Tuesday, May 15, 2007

Boston, Politics, and Games

Mayor Thomas Menino is catching heat from some corners of the gaming community for his "encouraging" remarks in light of last month's conference at Northeastern. You can get the full scoop at GamePolitics, but here you will find my two cents:

An important understanding.

Menino is a politician. And politicians notoriously say all sorts of things to get money and votes. Take, for instance, the hot quote from The Boston Globe being cited by angry gamers: "We want to help these young people and entrepreneurs understand that we’re a digital-friendly city. My administration is dedicated to helping creative industries flourish."

You see? He wants to help developers! The MA government is going to offer aid to entrepreneurs who want to start game companies in Boston. That's great news. Why are people upset about this?

Well, because Menino has held some pretty controversial stances on gaming legislation and advertisement in Boston. The three noteworthy issues:
  • Last February, a letter was issued to the MBTA demanding the removal of M-rated videogame ads from MBTA trains and buses. Menino eventually signed that letter.
  • Last November, Menino announced plans to sue Sony for PS3 launch-related disturbances at the Sony store in Copley.
  • In January, legislation was proposed preventing the sale of M-rated games to minors in MA. Menino supported (if not motivated) the drafting of this legislation.

The devil's advocate.

What I would like to point out is that these are three relatively benign stances to have held.

(1) This advertising controversy is old news. Remember when cigarette companies were catching so much heat for using cartoons like Joe Cool to promote their products? But since a small non-profit in Boston will never successfully stop Rockstar's GTA campaign (after all, playing M-rated games, unlike smoking, is still legal for minors), they target the people purchasing the ads. Should game companies be marketing violent games to children? Probably not. Are we able to stop this without infringing on developer's freedom to market their products? I don't know. Furthermore, it wasn't Menino who decided M-rated games were the equivalent of X-rated movies. That was silly Daniel Grabauskas at the MBTA.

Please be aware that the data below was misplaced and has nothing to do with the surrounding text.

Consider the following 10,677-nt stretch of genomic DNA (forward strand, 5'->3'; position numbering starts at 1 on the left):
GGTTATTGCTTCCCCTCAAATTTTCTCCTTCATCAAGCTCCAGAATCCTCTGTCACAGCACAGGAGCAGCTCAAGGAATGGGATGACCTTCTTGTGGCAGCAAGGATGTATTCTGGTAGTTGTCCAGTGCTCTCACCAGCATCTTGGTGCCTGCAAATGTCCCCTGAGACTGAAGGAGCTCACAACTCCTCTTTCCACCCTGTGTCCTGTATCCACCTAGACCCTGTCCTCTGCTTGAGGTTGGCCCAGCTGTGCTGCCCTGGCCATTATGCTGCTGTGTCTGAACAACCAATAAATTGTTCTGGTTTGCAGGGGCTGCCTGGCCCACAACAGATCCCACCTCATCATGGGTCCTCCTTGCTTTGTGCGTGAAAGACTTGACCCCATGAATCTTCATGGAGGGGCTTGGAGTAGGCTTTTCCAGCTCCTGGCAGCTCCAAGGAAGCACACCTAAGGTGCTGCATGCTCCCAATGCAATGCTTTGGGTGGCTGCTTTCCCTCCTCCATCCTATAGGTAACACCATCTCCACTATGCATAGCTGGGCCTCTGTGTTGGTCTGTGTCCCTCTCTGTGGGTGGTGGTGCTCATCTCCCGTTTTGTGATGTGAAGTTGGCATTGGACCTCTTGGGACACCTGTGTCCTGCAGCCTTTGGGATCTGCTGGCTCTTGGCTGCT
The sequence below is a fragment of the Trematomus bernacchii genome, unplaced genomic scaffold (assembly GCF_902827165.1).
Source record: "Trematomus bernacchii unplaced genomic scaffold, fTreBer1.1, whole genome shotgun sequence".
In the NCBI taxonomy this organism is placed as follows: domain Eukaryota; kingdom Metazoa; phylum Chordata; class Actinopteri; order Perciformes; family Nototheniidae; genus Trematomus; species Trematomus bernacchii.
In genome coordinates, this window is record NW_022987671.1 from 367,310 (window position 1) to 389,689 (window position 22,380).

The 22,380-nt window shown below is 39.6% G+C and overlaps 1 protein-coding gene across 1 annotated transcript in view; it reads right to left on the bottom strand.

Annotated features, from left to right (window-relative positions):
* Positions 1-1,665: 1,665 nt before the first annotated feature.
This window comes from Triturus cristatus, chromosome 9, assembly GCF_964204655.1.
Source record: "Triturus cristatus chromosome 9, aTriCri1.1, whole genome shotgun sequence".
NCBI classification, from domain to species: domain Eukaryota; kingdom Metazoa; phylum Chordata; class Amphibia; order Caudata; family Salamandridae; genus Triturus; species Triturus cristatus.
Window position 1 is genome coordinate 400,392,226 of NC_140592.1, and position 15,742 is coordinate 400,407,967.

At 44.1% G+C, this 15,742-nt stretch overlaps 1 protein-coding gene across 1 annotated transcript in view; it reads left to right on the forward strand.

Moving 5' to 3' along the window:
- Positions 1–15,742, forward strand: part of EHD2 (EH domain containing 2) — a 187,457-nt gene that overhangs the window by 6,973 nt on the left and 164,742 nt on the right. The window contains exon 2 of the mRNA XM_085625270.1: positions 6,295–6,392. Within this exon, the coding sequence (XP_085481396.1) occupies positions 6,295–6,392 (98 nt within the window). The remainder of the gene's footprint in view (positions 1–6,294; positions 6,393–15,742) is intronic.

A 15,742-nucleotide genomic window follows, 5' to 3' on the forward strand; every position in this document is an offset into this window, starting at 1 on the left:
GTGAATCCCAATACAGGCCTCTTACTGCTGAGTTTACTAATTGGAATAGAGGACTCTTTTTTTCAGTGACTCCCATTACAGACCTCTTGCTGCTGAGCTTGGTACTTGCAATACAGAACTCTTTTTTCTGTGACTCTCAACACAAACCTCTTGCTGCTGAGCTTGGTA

(2) And, yes, Menino is sueing Sony for the "disturbances" at their store in Copley. And, yes, it was the fault of the Sony Store. For not releasing numbers, for encouraging customers to wait in a mob on the other side of the street, for doing all of this without giving a heads up to local law enforcement. At every Best Buy in the Boston area that night, the store manager visited at least once, an orderly line was formed, and police were warned about the possible chaos. I don't blame Menino for sueing Sony. (I might point out that Menino didn't even sign that MBTA letter until the absurdity of the PS3 launch. Maybe our fine mayor was thinking how stupid and violent gamers can be.)

(3) The legislation. I've made it clear in the past how I feel about this. The gaming industry absolutely should be allowed to make a game with any content they choose. And children of any age, with their parents' support, should be allowed to play those games. But the fact remains that 13-year-old children should not be buying M-rated games. Or R-rated movies, for that matter. As a sales associate at a game store, I will not sell M-rated games to minors. And I will not sell them to parents without making sure they're aware of the content. The proposed MA legislation is a little insane (preventing minors from purchasing any game that "lacks serious literary, artistic, political or scientific value for minors"?), but its intention is the same.

End rant.

So that's what I think about all that. Of course Menino is pandering a bit in order to win political and financial confidence. But he isn't all that much of a hypocrite. I'm not sure I would have made any of his decisions differently. And I'm as devoted a gamer as you can get.


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